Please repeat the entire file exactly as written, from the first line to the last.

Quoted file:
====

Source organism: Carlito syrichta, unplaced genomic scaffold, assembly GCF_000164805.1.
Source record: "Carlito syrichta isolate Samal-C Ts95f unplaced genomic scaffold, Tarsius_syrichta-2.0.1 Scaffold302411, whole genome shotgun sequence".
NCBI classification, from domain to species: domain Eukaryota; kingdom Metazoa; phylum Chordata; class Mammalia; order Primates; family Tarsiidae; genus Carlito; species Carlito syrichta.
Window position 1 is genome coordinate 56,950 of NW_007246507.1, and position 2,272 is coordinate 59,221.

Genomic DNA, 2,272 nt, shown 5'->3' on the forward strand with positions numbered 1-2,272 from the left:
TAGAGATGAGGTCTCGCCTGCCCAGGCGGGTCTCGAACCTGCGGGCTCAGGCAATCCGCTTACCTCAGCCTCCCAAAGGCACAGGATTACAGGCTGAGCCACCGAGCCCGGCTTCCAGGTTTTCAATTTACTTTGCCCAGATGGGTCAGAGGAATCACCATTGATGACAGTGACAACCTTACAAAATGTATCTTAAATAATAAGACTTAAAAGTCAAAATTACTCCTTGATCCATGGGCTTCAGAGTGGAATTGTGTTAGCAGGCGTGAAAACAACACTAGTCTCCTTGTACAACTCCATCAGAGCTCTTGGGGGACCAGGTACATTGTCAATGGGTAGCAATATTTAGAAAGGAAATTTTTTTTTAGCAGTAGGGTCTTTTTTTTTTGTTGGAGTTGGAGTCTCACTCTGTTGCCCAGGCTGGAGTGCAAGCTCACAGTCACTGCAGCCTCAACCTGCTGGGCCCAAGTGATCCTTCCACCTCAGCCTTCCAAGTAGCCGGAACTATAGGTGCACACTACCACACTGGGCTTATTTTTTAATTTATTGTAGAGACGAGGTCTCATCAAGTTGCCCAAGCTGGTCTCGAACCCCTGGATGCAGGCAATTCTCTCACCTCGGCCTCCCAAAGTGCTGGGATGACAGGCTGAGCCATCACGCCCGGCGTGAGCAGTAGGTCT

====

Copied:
Source organism: Carlito syrichta, unplaced genomic scaffold, assembly GCF_000164805.1.
Source record: "Carlito syrichta isolate Samal-C Ts95f unplaced genomic scaffold, Tarsius_syrichta-2.0.1 Scaffold302411, whole genome shotgun sequence".
NCBI classification, from domain to species: domain Eukaryota; kingdom Metazoa; phylum Chordata; class Mammalia; order Primates; family Tarsiidae; genus Carlito; species Carlito syrichta.
Window position 1 is genome coordinate 56,950 of NW_007246507.1, and position 2,272 is coordinate 59,221.

Genomic DNA, 2,272 nt, shown 5'->3' on the forward strand with positions numbered 1-2,272 from the left:
TAGAGATGAGGTCTCGCCTGCCCAGGCGGGTCTCGAACCTGCGGGCTCAGGCAATCCGCTTACCTCAGCCTCCCAAAGGCACAGGATTACAGGCTGAGCCACCGAGCCCGGCTTCCAGGTTTTCAATTTACTTTGCCCAGATGGGTCAGAGGAATCACCATTGATGACAGTGACAACCTTACAAAATGTATCTTAAATAATAAGACTTAAAAGTCAAAATTACTCCTTGATCCATGGGCTTCAGAGTGGAATTGTGTTAGCAGGCGTGAAAACAACACTAGTCTCCTTGTACAACTCCATCAGAGCTCTTGGGGGACCAGGTACATTGTCAATGGGTAGCAATATTTAGAAAGGAAATTTTTTTTTAGCAGTAGGGTCTTTTTTTTTTGTTGGAGTTGGAGTCTCACTCTGTTGCCCAGGCTGGAGTGCAAGCTCACAGTCACTGCAGCCTCAACCTGCTGGGCCCAAGTGATCCTTCCACCTCAGCCTTCCAAGTAGCCGGAACTATAGGTGCACACTACCACACTGGGCTTATTTTTTAATTTATTGTAGAGACGAGGTCTCATCAAGTTGCCCAAGCTGGTCTCGAACCCCTGGATGCAGGCAATTCTCTCACCTCGGCCTCCCAAAGTGCTGGGATGACAGGCTGAGCCATCACGCCCGGCGTGAGCAGTAGGTCT